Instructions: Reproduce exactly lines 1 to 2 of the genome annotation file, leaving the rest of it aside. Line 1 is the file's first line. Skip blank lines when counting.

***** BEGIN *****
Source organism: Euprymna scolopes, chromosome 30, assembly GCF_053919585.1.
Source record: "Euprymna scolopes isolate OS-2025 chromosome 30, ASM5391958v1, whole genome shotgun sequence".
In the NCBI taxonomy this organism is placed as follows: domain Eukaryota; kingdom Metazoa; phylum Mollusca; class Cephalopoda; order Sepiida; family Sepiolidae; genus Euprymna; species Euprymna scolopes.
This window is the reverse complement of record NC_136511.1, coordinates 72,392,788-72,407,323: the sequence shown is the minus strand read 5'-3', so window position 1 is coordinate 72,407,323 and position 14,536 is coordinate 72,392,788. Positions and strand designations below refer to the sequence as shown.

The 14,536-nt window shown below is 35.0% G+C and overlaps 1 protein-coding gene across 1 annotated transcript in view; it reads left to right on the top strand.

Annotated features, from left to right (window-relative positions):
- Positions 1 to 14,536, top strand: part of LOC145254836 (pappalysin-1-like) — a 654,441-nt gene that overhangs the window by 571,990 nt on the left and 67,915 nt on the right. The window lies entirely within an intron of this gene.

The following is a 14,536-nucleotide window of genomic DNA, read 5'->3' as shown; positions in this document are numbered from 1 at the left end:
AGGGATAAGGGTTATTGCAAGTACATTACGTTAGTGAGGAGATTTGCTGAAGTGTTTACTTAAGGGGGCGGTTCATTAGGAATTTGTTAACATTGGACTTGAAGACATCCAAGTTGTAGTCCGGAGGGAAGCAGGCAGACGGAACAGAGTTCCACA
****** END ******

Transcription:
Source organism: Euprymna scolopes, chromosome 30, assembly GCF_053919585.1.
Source record: "Euprymna scolopes isolate OS-2025 chromosome 30, ASM5391958v1, whole genome shotgun sequence".